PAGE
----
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Human Story History Stone Age to Now Greek Roman Hebrew Celt Jews Medieval WWII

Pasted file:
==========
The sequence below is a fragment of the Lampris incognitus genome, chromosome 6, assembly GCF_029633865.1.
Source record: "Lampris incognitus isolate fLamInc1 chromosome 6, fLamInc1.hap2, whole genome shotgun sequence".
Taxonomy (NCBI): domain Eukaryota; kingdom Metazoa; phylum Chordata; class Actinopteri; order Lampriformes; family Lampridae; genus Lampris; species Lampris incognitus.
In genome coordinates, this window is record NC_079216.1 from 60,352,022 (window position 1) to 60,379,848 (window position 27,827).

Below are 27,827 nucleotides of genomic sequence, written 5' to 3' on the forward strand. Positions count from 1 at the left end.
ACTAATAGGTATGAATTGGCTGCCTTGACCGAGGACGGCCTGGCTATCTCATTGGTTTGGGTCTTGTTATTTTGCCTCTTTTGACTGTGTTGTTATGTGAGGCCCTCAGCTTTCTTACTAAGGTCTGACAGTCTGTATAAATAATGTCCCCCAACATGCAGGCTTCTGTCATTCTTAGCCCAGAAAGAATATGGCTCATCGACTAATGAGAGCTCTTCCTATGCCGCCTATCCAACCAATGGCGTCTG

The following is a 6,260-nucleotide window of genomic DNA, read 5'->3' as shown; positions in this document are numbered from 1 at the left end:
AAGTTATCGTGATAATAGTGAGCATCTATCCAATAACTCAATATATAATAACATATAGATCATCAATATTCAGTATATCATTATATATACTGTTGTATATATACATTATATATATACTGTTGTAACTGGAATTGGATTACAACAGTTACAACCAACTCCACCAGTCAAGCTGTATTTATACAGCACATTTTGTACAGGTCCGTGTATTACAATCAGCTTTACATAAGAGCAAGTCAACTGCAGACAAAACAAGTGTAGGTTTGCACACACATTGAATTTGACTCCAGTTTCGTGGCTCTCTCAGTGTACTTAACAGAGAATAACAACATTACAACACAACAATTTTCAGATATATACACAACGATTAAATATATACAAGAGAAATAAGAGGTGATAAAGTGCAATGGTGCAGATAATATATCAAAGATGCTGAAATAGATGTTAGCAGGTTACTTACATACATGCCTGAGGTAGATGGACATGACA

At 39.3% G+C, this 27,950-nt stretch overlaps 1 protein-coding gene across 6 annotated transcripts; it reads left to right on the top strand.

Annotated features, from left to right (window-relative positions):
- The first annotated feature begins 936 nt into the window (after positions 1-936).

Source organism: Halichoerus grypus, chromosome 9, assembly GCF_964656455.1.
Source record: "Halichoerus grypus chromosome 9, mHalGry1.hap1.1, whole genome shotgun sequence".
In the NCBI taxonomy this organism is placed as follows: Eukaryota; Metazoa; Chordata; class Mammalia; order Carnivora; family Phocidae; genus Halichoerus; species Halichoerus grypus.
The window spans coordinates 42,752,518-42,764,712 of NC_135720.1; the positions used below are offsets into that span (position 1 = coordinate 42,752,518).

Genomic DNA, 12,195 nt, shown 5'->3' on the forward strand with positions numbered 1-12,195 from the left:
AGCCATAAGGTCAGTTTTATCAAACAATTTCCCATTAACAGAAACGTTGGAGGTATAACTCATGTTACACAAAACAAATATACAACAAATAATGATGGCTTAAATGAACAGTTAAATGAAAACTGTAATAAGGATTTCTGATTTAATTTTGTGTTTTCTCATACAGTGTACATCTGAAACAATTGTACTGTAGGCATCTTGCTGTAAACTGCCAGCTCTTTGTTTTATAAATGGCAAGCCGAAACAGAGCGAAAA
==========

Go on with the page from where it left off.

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Seller: ancientgifts (4,229) 99.4%, Location: Lummi Island, Washington, Ships to: Worldwide, Item: 122104128071 TRANSLATE Arabic Chinese French German Greek Indonesian Italian Hindi Japanese Korean Swedish Portuguese Russian Spanish Your browser does not support JavaScript. To view this page, enable JavaScript if it is disabled or upgrade your browser. Click here to see 1,000 archaeology/ancient history books and 2,000 ancient artifacts, antique gemstones, antique jewelry! The Human History: Our History, From the Stone Age to Today by James C. Davis. NOTE: We have 75,000 books in our library, almost 10,000 different titles. Odds are we have other copies of this same title in varying conditions, some less expensive, some better condition. We might also have different editions as well (some paperback, some hardcover, oftentimes international editions). If you don’t see what you want, please contact us and ask. We’re happy to send you a summary of the differing conditions and prices we may have for the same title. DESCRIPTION: Hardback with Dust Jacket: 466 pages. Publisher: Harper Collins Publishers; (2004). In "The Human Story", James C. Davis takes us on a journey to ancient times, telling how peoples of the world settled down and founded cities, conquered neighbors, and established religions, and continues over the course of history, when they fought two nearly global wars and journeyed into space. Davis's account is swift and clear, never dull or dry. He lightens it with pungent anecdotes and witty quotes. Although this compact volume may not be hard to pick up, it's definitely hard to put down. For example, on the death of Alexander the Great, who in a decade had never lost a single battle, and who had staked out an empire that spanned the entire Near East and Egypt, Davis writes: "When they heard how ill he was, the king's devoted troops insisted on seeing him. He couldn't speak, but as his soldiers, every one, filed by in silence, Alexander's eyes uttered his farewells. He died in June 323 B.C., at the ripe old age of thirty-two." In similar fashion Davis recounts Russia's triumph in the space race as it happened on an autumn night in 1957: "A bugle sounded, flames erupted, and with a roar like rolling thunder, Russia's rocket lifted off. It bore aloft the earth's first artificial satellite, a shiny sphere the size of a basketball. Its name was Sputnik, meaning 'companion' or 'fellow traveler' (through space). The watchers shouted, 'Off. She's off. Our baby's off!' Some danced; others kissed and waved their arms." Though we live in an age of many doubts, James C. Davis thinks we humans are advancing. As "The Human Story" ends, he concludes, "The world's still cruel; that's understood. But once was worse. So far so good." CONDITION: New hardcover w/dustjacket. Unblemished, unmarked, pristine in every respect EXCEPT that there is a black remainder mark (drawn with a black marker) on the bottom surface of the closed page edges indicating that the book was unsold surplus inventory). The mark is not visible of course on individual opened pages, only to the mass of closed page edges. Pages are pristine; clean, crisp, (otherwise) unmarked, unmutilated, tightly bound, unambiguously unread. Satisfaction unconditionally guaranteed. In stock, ready to ship. No disappointments, no excuses. PROMPT SHIPPING! HEAVILY PADDED, DAMAGE-FREE PACKAGING! PLEASE SEE IMAGES BELOW FOR SAMPLE PAGES FROM INSIDE OF BOOK. PLEASE SEE PUBLISHER, PROFESSIONAL, AND READER REVIEWS BELOW. PUBLISHER REVIEW: REVIEW: Has there ever been a history of the world as readable as this? American historian Davis describes how ancient wandering peoples settled down, founded cities, conquered neighbors, formed religions, found out who they were and where among the stars they lived, did some good, did lots of harm, thrived, and journeyed into space. His message is that despite everything, the world has been improving for a good long time. James C. Davis taught history at the University of Pennsylvania for thirty-four years. He is the author of four other books, dealing with Venice, the early history of European nations, and the lives of peasants and blue-collar workers. PROFESSIONAL REVIEWS: REVIEW: Davis, who taught history at the University of Pennsylvania, has taken on an unusual project: to relate all of human history in the simplest terms possible for the broadest audience possible. The chapter titles illustrate his method of abstracting large themes from a multitude of events. "The richer countries grab the poorer," for example, isn't a bad summary of 19th-century imperialism. Davis does for human history what Stephen Hawking did for the atom and the universe; take a step back from the details and translate them into common terms. But human history lacks the elegance of subatomic particles, so the book constantly flirts with a kind of riotous overgeneralization. The method works better for events that are known widely but not in detail. An example is Stalin's purges, for which Davis can bring the reader a smattering of pungent details and move on. Davis elevates thinkers above leaders, devoting far more space to Newton and Darwin than to Napoleon and Caesar. It is refreshing to have a treatment of human life at once learned and optimistic, and one that so forcefully focuses on the primacy of ideas in our triumphant story. 9 maps, 4 line illustrations. REVIEW: Davis (Emeritus Professor University of Pennsylvania) has performed a small miracle by writing a history of humanity in under 500 pages, beginning with Homo erectus and continuing up to the current war in Iraq. While the author surveys almost all of the major civilizations, some receive more extensive coverage than others. The focus is on Western civilization and the peoples Greek, Roman, and Hebrew who have contributed to its formation and development. Davis considers the major religions, as well as environmental factors such as disease, inventions such as the internal combustion engine and computer, and discoveries such as that of DNA. Given the scope of this ambitious work, it is not surprising that some topics are glossed over. Radio, motion pictures, and television do not receive the coverage they deserve, while fast food franchises receive perhaps too much coverage. On the whole, however, this volume would be useful for both students and casual readers, and is warmly recommended for those with a desire for an appealing and entertaining overview of human history. REVIEW: A brisk and cheerfully traditional trip through our history, from Homo erectus to George W. Bush. Davis (retired Professor of History from the University of Pennsylvania) is cautiously optimistic in this view of our past. He presents a conventional chronicle: migrations, explorations, and discoveries, wars, revolutions, and politics. The arts didn't survive the final cut, except for some analysis of prehistoric cave paintings and Greek drama. Neither does he find much space for popular culture. The twentieth century's world wars get more thorough treatment, as does the Holocaust. He tries valiantly to particularize, sometimes to great effect. We learn that in 1991 some women offered to bear the child of the frozen 5,000-year-old "Iceman" just found in the Alps. He tells us that Galileo's blindness may have come from his staring at the sun through a telescope. These details add flesh to the skeleton of flitting history. The author does stake out positions occasionally: using the atomic bomb against Japan was probably a good idea; invading Iraq last year was probably not. And at times he brushes up against the controversial, as when he points out the benefits of imperialism (better railroads and schools). He strives mightily to appear impartial regarding the claims of various religions. Simple, swift, an effective and competent overview of history. READER REVIEWS: REVIEW: The cover of The Human Story asks, "has there even been a history of the world as readable as this?" I cannot answer that. But I can state that reading "The Human Story" was absolutely, completely enjoyable. I was captivated at page one, and did not experience a let down until I reached page 440, the last page of the text. One might reasonably ask, How can anyone cover world history in 440 pages and do any of it justice? Well, of the sections of history that I was familiar with, I will admit that I got the feeling: "my, we certainly covered that quickly". And yet, that is not the impression one has as one reads the book. James C. Davis's brilliance shows in how he skillfully selected and wove together the important details into a fascinating narrative of human history, from pre-historic times to the present. The end result does read like a very entertaining story. I came away with a much clearer view of the big picture of how humanity has filled the earth. A lot is left out, of course. But what is striking is how much is put in. One reads about China, India, Africa, the great explorers of the world, the great conquerors and adventurers, the world wars, and much more. If you are looking for a book that gives you a good, refreshing swim in the ocean of the human story, you will not be disappointed by this work. REVIEW: I slept through the one world history class that I was required to take in high school so this book was perfect for me. It is written in an entertaining, light-hearted fashion which kept my interest from beginning to end. It would be impossible to describe, in depth, 4000+ years of history, but this book does a great job in giving an overview of the major historical events that shaped our world today in a mere 450 pages. I highly recommend this book to those that are history-illiterate and want to understand how we arrived where we are. REVIEW: I really enjoyed this book for one major reason - it really helped me put major historical events in context with the global timeline. Like many people, I have learned history generally in isolated segments. For instance, I learned the European history and Asian history independently. By going through the years quickly but with subject-related chapters, this book helped me put a lot of it together in my head in a useful way. Covering the human story from one hundred thousand years ago to modern times is a daunting task. The author succeeds in providing an entertaining and stimulating tour of the major world events in a somewhat informal but engaging style. REVIEW: For those who didn't pay any attention in your world history classes and are looking for an overview, this is a great option. I was looking for a book that would introduce me to the people of the past and then allow me, from that intro, to choose what I'm most interested in and then dig deeper (through other books). This book does just that, and it does it at a high enough level that you don't get bogged down or lose interest half way through. I read sections out of the 20-30 odd World History books at Barnes and Noble, and this was one of the few that didn't just list out fact after fact. It seemed clearly the superior one volume history, and getting it home and reading it proved this impression correct. I always ship books Media Mail in a padded mailer. This book is shipped FOR FREE via USPS INSURED media mail (“book rate”). All domestic shipments and most international shipments will include free USPS Delivery Confirmation (you might be able to update the status of your shipment on-line at the USPS Web Site and free insurance coverage). A small percentage of international shipments may require an additional fee for tracking and/or delivery confirmation. If you are concerned about a little wear and tear to the book in transit, I would suggest a boxed shipment - it is an extra $1.00. Whether via padded mailer or box, we will give discounts for multiple purchases. International orders are welcome, but shipping costs are substantially higher. Most international orders cost an additional $12.99 to $33.99 for an insuredshipment in a heavily padded mailer, and typically includes some form of rudimentary tracking and/or delivery confirmation (though for some countries, this is only available at additional cost). There is also a discount program which can cut postage costs by 50% to 75% if you’re buying about half-a-dozen books or more (5 kilos+). Rates and available services vary a bit from country to country. You can email or message me for a shipping cost quote, but I assure you they are as reasonable as USPS rates allow, and if it turns out the rate is too high for your pocketbook, we will cancel the sale at your request. ADDITIONAL PURCHASES do receive a VERY LARGE discount, typically about $5 per book (for each additional book after the first) so as to reward you for the economies of combined shipping/insurance costs. Your purchase will ordinarily be shipped within 48 hours of payment. We package as well as anyone in the business, with lots of protective padding and containers. All of our shipments are sent via insured mail so as to comply with PayPal requirements. We do NOT recommend uninsured shipments, and expressly disclaim any responsibility for the loss of an uninsured shipment. Unfortunately the contents of parcels are easily “lost” or misdelivered by postal employees – even in the USA. That’s why all of our domestic shipments (and most international) shipments include a USPS delivery confirmation tag; or are trackable or traceable, and all shipments (international and domestic) are insured. We do offer U.S. Postal Service Priority Mail, Registered Mail, and Express Mail for both international and domestic shipments, as well United Parcel Service (UPS) and Federal Express (Fed-Ex). Please ask for a rate quotation. We will accept whatever payment method you are most comfortable with. If upon receipt of the item you are disappointed for any reason whatever, I offer a no questions asked return policy. Send it back, I will give you a complete refund of the purchase price (less our original shipping costs). Most of the items I offer come from the collection of a family friend who was active in the field of Archaeology for over forty years. However many of the items also come from purchases I make in Eastern Europe, India, and from the Levant (Eastern Mediterranean/Near East) from various institutions and dealers. Though I have always had an interest in archaeology, my own academic background was in sociology and cultural anthropology. After my retirement however, I found myself drawn to archaeology as well. Aside from my own personal collection, I have made extensive and frequent additions of my own via purchases on Ebay (of course), as well as many purchases from both dealers and institutions throughout the world - but especially in the Near East and in Eastern Europe. I spend over half of my year out of the United States, and have spent much of my life either in India or Eastern Europe. In fact much of what we generate on Yahoo, Amazon and Ebay goes to support The Hermitage Museum in St. Petersburg, as well as some other worthy institutions in Europe connected with Anthropology and Archaeology. I acquire some small but interesting collections overseas from time-to-time, and have as well some duplicate items within my own collection which I occasionally decide to part with. Though I have a collection of ancient coins numbering in the tens of thousands, my primary interest is in ancient jewelry. My wife also is an active participant in the "business" of antique and ancient jewelry, and is from Russia. I would be happy to provide you with a certificate/guarantee of authenticity for any item you purchase from me. There is a $2 fee for mailing under separate cover. Whenever I am overseas I have made arrangements for purchases to be shipped out via domestic mail. If I am in the field, you may have to wait for a week or two for a COA to arrive via international air mail. But you can be sure your purchase will arrive properly packaged and promptly - even if I am absent. And when I am in a remote field location with merely a notebook computer, at times I am not able to access my email for a day or two, so be patient, I will always respond to every email. Please see our "ADDITIONAL TERMS OF SALE."